So true, Rosaria! I remember the bad old days when I started working: the want ads that said "Help Wanted - Men" and "Help Wanted - Women" and all of the women's jobs were things like "Gal Friday." Women at the publishing company where I worked made only a fraction of what the men did, even though we had the same responsibilities. And I remember that the HR director would ask each new hire "What form of birth control do you use?" That was to ensure that you would be working at least a year before getting pregnant. I was shocked at the question, stammering that I was a virgin, not married, didn't even have a boyfriend at that point. Those of us just retired did, indeed, have some tough years. I worked full-time for 42 years and, the last 2 years, worked two part-time jobs in addition to my full-time job. I am aghast that lawmakers are going after hard-working teachers, firemen, etc. trying to take away their pensions to solve deficits or that congressmen are even thinking about making cuts to Social Security or Medicare after all these years we paid into the system!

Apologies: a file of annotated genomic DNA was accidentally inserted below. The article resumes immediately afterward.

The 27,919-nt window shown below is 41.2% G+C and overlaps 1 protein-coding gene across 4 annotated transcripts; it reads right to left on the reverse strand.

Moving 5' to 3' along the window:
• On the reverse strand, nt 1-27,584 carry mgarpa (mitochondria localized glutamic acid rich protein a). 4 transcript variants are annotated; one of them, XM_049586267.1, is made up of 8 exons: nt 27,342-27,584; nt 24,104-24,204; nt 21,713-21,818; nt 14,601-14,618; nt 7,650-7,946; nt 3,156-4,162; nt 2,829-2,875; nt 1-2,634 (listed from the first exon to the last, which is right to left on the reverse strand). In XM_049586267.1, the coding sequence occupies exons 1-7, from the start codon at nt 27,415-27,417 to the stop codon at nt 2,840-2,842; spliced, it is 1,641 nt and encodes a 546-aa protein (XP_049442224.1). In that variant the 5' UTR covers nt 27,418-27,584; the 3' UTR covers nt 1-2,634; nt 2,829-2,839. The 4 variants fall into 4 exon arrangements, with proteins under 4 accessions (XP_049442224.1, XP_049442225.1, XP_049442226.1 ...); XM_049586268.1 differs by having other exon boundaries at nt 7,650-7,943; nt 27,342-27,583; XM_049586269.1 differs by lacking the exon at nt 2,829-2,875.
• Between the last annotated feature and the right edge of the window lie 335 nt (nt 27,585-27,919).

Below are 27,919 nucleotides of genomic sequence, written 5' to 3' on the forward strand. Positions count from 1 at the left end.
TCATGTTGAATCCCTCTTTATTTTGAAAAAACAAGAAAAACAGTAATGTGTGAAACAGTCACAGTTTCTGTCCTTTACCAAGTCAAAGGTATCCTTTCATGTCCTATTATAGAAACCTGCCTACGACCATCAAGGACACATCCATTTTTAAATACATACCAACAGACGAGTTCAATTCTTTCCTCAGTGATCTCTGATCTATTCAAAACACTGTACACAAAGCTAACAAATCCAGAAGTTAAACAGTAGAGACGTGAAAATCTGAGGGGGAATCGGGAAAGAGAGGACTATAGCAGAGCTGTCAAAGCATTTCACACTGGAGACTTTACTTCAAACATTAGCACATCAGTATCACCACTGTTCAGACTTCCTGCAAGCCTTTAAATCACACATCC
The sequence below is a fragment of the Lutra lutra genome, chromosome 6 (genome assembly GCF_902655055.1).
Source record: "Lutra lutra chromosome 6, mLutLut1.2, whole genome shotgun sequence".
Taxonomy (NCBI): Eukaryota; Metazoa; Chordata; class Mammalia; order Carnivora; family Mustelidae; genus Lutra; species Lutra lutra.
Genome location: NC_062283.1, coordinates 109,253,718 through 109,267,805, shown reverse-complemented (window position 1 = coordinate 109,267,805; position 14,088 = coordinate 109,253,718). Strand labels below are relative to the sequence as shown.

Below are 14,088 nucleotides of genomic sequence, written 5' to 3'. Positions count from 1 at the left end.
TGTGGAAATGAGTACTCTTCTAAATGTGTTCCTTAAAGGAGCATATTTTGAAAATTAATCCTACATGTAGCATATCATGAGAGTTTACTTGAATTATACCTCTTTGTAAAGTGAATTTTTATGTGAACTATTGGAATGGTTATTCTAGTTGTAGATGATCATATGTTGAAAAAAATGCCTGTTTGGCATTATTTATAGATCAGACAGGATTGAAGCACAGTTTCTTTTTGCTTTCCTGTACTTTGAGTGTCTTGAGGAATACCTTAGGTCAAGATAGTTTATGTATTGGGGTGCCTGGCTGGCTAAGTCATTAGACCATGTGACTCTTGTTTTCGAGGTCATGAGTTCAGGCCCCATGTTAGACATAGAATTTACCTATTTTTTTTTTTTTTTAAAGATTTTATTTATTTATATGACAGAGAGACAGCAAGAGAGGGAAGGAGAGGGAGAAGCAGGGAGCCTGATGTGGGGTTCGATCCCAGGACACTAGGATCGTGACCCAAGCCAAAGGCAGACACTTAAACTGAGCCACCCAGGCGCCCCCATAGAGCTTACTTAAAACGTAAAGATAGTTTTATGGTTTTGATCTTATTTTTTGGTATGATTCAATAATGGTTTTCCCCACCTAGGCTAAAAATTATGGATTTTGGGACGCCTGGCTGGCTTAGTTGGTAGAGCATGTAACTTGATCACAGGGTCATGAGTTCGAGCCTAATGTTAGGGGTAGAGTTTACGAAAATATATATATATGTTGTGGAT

JeannetteLS said...